136 worth noting that dtrace is non-deterministic, and so the order file generation
137 using dtrace is also non-deterministic.
139 Options for Reducing Size
140 =========================
142 .. warning::
143 Any steps taken to reduce the binary size will come at a cost of runtime
144 performance in the generated binaries.
146 The simplest and least significant way to reduce binary size is to set the
147 *CMAKE_BUILD_TYPE* variable to ``MinSizeRel``, which will set the compiler
148 optimization level to ``-Os`` which optimizes for binary size. This will have
149 both the least benefit to size and the least impact on performance.
151 The most impactful way to reduce binary size is to dynamically link LLVM into
152 all the tools. This reduces code size by decreasing duplication of common code
153 between the LLVM-based tools. This can be done by setting the following two
154 CMake options to ``On``: *LLVM_BUILD_LLVM_DYLIB* and *LLVM_LINK_LLVM_DYLIB*.
156 .. warning::
157 Distributions should never be built using the *BUILD_SHARED_LIBS* CMake
158 option. (:ref:`See the warning above for more explanation `.).
160 Relevant CMake Options
161 ======================
163 This section provides documentation of the CMake options that are intended to
164 help construct distributions. This is not an exhaustive list, and many
165 additional options are documented in the :doc:`CMake` page. Some key options
166 that are already documented include: *LLVM_TARGETS_TO_BUILD*,
170 When building a distribution that includes LLVM runtime projects (i.e. libcxx,
171 compiler-rt, libcxxabi, libunwind...), it is important to build those projects
172 with the just-built compiler.
175 This variable can be set to a semi-colon separated list of LLVM build system
176 components to install. All LLVM-based tools are components, as well as most
177 of the libraries and runtimes. Component names match the names of the build
178 system targets.
181 This variable can be set to a semi-colon separated list of runtime library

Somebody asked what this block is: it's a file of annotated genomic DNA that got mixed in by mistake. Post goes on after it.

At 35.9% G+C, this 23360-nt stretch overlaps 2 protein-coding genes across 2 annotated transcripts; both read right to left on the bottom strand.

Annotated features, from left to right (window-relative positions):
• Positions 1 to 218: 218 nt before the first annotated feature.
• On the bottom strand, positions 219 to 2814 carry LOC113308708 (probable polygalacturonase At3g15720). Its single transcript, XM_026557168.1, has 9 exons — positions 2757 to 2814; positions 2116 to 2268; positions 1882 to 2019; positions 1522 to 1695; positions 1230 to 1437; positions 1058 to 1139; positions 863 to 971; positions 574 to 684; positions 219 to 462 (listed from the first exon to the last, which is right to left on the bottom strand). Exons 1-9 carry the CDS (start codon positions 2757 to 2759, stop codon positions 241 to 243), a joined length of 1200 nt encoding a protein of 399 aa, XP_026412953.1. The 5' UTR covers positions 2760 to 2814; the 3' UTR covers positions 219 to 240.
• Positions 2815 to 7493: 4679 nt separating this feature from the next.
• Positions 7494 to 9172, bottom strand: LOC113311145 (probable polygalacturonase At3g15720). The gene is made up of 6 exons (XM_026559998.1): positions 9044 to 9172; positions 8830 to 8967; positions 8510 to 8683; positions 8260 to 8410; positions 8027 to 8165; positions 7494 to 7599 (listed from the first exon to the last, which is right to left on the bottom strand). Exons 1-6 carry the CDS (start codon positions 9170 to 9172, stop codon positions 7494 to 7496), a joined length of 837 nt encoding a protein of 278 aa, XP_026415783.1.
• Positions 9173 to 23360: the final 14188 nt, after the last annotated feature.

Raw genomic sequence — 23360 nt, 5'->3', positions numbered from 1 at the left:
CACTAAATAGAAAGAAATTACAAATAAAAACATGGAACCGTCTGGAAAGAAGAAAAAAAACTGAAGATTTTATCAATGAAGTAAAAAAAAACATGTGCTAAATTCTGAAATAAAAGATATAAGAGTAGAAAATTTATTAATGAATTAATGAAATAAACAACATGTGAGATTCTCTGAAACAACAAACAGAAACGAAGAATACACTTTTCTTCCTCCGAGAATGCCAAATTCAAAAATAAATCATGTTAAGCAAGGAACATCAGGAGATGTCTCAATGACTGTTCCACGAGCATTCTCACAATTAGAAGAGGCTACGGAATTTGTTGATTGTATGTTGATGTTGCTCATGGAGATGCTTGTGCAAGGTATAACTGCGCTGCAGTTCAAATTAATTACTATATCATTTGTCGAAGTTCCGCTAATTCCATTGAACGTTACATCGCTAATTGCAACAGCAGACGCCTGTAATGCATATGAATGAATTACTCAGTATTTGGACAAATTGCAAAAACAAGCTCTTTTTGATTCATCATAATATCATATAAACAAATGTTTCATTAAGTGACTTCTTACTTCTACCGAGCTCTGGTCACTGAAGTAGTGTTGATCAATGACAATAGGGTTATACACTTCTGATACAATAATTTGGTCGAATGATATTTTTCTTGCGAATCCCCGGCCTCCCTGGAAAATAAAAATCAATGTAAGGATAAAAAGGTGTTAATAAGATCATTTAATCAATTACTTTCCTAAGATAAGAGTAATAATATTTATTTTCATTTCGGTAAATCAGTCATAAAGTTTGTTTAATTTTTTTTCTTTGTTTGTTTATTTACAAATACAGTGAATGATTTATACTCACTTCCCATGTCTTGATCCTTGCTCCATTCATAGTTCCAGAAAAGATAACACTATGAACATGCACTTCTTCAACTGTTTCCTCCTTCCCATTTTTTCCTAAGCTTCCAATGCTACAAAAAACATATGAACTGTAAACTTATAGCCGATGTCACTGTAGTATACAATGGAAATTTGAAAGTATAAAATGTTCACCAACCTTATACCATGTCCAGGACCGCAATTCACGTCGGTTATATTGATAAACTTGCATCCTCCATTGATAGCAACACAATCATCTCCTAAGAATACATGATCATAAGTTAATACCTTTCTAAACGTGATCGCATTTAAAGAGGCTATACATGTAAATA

182 components. This is used in conjunction with *LLVM_ENABLE_RUNTIMES* to specify
183 components of runtime libraries that you want to include in your distribution.
184 Just like with *LLVM_DISTRIBUTION_COMPONENTS*, component names match the names
185 of the build system targets.
188 This variable can be set to a semi-colon separated name of LLVM library
189 components. LLVM library components are either library names with the LLVM
190 prefix removed (i.e. Support, Demangle...), LLVM target names, or special
191 purpose component names. The special purpose component names are:
193 #. ``all`` - All LLVM available component libraries
194 #. ``Native`` - The LLVM target for the Native system
195 #. ``AllTargetsAsmPrinters`` - All the included target ASM printers libraries
196 #. ``AllTargetsAsmParsers`` - All the included target ASM parsers libraries
197 #. ``AllTargetsDescs`` - All the included target descriptions libraries
198 #. ``AllTargetsDisassemblers`` - All the included target dissassemblers libraries
199 #. ``AllTargetsInfos`` - All the included target info libraries
202 This option defaults to ``Off``: when set to ``On`` it removes many of the
203 LLVM development and testing tools as well as component libraries from the
204 default ``install`` target. Including the development tools is not recommended
205 for distributions as many of the LLVM tools are only intended for development
206 and testing use.
9494 ReportingGuide
9595 Benchmarking
9696 Docker
97 BuildingADistribution
9899 :doc:`GettingStarted`
99100 Discusses how to get up and running quickly with the LLVM infrastructure.
176177 :doc:`Docker`
177178 A reference for using Dockerfiles provided with LLVM.
180 :doc:`BuildingADistribution`
181 A best-practices guide for using LLVM's CMake build system to package and
182 distribute LLVM-based tools.
180185 Programming Documentation